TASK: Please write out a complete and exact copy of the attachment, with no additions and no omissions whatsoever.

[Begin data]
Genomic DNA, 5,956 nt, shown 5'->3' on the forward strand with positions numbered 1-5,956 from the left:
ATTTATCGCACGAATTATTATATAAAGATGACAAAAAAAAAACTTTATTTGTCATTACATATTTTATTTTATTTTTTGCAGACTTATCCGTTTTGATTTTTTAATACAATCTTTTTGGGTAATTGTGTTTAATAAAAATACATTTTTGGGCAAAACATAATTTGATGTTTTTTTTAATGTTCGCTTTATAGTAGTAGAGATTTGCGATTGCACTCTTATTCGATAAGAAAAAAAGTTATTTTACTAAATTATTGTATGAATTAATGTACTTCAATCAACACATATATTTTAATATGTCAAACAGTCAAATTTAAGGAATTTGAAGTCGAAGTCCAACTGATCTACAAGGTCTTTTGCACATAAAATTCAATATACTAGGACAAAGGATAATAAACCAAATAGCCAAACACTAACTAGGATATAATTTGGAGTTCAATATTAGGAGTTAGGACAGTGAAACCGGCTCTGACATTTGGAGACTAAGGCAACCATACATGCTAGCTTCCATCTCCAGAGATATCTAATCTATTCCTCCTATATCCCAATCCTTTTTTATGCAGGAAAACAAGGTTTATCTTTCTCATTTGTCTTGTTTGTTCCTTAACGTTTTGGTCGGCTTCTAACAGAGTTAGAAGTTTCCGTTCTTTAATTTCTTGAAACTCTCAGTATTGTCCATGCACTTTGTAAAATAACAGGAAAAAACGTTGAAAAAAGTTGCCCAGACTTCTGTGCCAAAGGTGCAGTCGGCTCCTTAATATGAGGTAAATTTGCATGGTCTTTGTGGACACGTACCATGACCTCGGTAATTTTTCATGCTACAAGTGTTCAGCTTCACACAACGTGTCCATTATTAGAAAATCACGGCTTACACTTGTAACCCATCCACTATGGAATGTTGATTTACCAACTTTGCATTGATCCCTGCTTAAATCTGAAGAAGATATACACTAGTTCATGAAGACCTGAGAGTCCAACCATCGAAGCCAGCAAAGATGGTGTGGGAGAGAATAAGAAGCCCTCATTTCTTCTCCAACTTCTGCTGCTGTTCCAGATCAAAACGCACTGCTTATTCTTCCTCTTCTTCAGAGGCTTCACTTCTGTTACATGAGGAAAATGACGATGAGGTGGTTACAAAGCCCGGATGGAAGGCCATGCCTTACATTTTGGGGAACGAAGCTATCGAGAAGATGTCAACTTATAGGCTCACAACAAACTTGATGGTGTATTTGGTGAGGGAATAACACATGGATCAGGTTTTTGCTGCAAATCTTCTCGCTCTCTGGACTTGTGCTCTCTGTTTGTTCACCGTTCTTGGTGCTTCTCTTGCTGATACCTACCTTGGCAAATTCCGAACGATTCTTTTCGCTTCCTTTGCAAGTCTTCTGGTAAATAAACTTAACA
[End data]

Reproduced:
Genomic DNA, 5,956 nt, shown 5'->3' on the forward strand with positions numbered 1-5,956 from the left:
ATTTATCGCACGAATTATTATATAAAGATGACAAAAAAAAAACTTTATTTGTCATTACATATTTTATTTTATTTTTTGCAGACTTATCCGTTTTGATTTTTTAATACAATCTTTTTGGGTAATTGTGTTTAATAAAAATACATTTTTGGGCAAAACATAATTTGATGTTTTTTTTAATGTTCGCTTTATAGTAGTAGAGATTTGCGATTGCACTCTTATTCGATAAGAAAAAAAGTTATTTTACTAAATTATTGTATGAATTAATGTACTTCAATCAACACATATATTTTAATATGTCAAACAGTCAAATTTAAGGAATTTGAAGTCGAAGTCCAACTGATCTACAAGGTCTTTTGCACATAAAATTCAATATACTAGGACAAAGGATAATAAACCAAATAGCCAAACACTAACTAGGATATAATTTGGAGTTCAATATTAGGAGTTAGGACAGTGAAACCGGCTCTGACATTTGGAGACTAAGGCAACCATACATGCTAGCTTCCATCTCCAGAGATATCTAATCTATTCCTCCTATATCCCAATCCTTTTTTATGCAGGAAAACAAGGTTTATCTTTCTCATTTGTCTTGTTTGTTCCTTAACGTTTTGGTCGGCTTCTAACAGAGTTAGAAGTTTCCGTTCTTTAATTTCTTGAAACTCTCAGTATTGTCCATGCACTTTGTAAAATAACAGGAAAAAACGTTGAAAAAAGTTGCCCAGACTTCTGTGCCAAAGGTGCAGTCGGCTCCTTAATATGAGGTAAATTTGCATGGTCTTTGTGGACACGTACCATGACCTCGGTAATTTTTCATGCTACAAGTGTTCAGCTTCACACAACGTGTCCATTATTAGAAAATCACGGCTTACACTTGTAACCCATCCACTATGGAATGTTGATTTACCAACTTTGCATTGATCCCTGCTTAAATCTGAAGAAGATATACACTAGTTCATGAAGACCTGAGAGTCCAACCATCGAAGCCAGCAAAGATGGTGTGGGAGAGAATAAGAAGCCCTCATTTCTTCTCCAACTTCTGCTGCTGTTCCAGATCAAAACGCACTGCTTATTCTTCCTCTTCTTCAGAGGCTTCACTTCTGTTACATGAGGAAAATGACGATGAGGTGGTTACAAAGCCCGGATGGAAGGCCATGCCTTACATTTTGGGGAACGAAGCTATCGAGAAGATGTCAACTTATAGGCTCACAACAAACTTGATGGTGTATTTGGTGAGGGAATAACACATGGATCAGGTTTTTGCTGCAAATCTTCTCGCTCTCTGGACTTGTGCTCTCTGTTTGTTCACCGTTCTTGGTGCTTCTCTTGCTGATACCTACCTTGGCAAATTCCGAACGATTCTTTTCGCTTCCTTTGCAAGTCTTCTGGTAAATAAACTTAACA